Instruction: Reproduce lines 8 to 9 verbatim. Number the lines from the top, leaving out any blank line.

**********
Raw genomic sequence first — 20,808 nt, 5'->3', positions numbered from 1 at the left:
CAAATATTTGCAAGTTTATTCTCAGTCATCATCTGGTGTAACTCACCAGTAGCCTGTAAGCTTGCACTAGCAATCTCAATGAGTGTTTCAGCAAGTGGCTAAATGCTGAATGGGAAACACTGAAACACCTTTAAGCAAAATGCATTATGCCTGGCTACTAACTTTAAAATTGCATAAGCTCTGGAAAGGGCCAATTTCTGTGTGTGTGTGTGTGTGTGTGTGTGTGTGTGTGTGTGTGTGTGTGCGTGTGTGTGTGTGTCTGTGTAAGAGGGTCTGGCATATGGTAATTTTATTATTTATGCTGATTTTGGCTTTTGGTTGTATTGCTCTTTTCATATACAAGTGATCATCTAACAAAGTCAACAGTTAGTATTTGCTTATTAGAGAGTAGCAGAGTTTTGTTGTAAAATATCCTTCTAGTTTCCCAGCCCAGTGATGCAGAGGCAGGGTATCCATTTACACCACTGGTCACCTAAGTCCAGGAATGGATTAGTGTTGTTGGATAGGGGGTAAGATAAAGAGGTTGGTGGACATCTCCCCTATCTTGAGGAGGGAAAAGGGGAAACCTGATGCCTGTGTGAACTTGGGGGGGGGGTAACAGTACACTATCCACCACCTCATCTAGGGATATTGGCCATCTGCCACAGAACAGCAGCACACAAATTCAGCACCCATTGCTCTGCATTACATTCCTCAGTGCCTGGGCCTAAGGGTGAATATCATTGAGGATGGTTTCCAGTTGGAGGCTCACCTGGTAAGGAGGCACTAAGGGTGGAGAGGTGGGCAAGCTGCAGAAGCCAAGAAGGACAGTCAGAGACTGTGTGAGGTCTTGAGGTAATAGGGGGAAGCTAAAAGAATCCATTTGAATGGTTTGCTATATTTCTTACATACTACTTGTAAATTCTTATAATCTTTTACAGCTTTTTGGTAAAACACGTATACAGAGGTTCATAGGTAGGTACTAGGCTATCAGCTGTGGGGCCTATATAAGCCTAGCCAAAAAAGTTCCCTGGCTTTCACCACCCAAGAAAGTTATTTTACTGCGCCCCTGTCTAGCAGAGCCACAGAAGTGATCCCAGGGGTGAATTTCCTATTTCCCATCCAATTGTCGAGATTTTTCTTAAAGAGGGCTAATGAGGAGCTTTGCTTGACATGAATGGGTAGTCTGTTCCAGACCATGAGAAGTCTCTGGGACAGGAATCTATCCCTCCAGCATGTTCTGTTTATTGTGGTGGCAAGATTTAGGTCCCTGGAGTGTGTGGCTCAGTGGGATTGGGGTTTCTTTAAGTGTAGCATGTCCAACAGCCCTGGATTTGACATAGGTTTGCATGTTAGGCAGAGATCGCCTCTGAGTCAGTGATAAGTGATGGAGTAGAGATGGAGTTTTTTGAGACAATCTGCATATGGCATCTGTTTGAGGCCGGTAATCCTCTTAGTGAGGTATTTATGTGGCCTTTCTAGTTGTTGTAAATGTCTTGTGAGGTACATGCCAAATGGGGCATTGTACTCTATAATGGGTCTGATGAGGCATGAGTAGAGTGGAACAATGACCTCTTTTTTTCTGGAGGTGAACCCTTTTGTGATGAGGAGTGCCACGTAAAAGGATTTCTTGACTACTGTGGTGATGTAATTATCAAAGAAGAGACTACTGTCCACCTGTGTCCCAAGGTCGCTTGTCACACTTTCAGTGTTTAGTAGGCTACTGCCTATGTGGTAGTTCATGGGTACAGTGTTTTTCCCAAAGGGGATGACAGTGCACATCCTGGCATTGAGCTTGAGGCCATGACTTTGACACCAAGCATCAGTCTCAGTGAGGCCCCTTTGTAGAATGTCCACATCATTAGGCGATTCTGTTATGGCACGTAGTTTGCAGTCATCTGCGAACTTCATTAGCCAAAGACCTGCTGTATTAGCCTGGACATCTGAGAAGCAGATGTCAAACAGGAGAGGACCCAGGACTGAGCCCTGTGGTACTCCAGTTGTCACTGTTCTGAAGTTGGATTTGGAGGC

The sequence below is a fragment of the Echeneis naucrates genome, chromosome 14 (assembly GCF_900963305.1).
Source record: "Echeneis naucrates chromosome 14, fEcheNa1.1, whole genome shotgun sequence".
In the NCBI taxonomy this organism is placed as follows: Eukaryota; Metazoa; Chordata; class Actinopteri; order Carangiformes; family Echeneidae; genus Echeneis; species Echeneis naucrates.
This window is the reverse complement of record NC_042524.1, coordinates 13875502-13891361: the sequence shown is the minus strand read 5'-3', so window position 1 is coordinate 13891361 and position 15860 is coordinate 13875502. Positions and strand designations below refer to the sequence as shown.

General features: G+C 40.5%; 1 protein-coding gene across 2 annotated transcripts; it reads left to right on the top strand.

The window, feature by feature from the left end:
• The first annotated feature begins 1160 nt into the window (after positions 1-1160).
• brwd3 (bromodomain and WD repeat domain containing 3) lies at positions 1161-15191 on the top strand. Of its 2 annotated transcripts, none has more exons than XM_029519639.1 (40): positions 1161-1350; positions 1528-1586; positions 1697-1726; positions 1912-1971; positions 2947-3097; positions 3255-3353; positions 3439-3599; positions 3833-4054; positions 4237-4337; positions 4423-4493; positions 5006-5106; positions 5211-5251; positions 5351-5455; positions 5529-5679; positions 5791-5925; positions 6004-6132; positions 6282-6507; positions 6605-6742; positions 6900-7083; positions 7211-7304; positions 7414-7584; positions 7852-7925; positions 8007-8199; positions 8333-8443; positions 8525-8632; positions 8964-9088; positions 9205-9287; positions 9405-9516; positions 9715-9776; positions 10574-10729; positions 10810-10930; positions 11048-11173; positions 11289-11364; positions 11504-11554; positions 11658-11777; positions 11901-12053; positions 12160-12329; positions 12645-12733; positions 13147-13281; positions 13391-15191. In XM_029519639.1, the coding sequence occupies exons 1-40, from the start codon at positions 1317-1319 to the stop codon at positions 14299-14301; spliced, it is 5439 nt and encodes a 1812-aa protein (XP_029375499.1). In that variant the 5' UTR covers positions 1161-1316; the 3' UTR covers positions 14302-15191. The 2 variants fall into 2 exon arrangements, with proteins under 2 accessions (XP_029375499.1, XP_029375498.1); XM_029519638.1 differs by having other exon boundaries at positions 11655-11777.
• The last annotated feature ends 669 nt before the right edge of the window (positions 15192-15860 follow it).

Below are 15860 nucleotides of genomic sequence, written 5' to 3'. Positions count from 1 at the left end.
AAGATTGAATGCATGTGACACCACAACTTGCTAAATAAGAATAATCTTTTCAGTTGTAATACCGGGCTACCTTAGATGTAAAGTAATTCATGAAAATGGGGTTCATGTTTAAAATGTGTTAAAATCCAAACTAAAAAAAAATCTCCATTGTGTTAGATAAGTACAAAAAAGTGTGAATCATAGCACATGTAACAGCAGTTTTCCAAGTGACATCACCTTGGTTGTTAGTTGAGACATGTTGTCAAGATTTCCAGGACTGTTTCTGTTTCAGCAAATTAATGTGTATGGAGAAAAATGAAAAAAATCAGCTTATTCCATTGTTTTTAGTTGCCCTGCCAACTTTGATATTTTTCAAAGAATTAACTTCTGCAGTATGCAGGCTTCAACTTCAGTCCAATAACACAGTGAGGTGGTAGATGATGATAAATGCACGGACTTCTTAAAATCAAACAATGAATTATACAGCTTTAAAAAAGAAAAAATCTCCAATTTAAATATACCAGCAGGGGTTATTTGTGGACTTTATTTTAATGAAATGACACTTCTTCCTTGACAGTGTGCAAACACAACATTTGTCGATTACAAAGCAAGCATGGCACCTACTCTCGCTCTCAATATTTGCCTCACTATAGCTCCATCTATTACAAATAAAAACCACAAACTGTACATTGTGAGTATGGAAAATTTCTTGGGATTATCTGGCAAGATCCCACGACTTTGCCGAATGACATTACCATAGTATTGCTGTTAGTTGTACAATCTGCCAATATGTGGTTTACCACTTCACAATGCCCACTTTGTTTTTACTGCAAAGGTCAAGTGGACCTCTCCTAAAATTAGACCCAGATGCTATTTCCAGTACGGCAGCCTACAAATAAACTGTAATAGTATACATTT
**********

The window, feature by feature from the left end:
• The first annotated feature begins 1160 nt into the window (after positions 1-1160).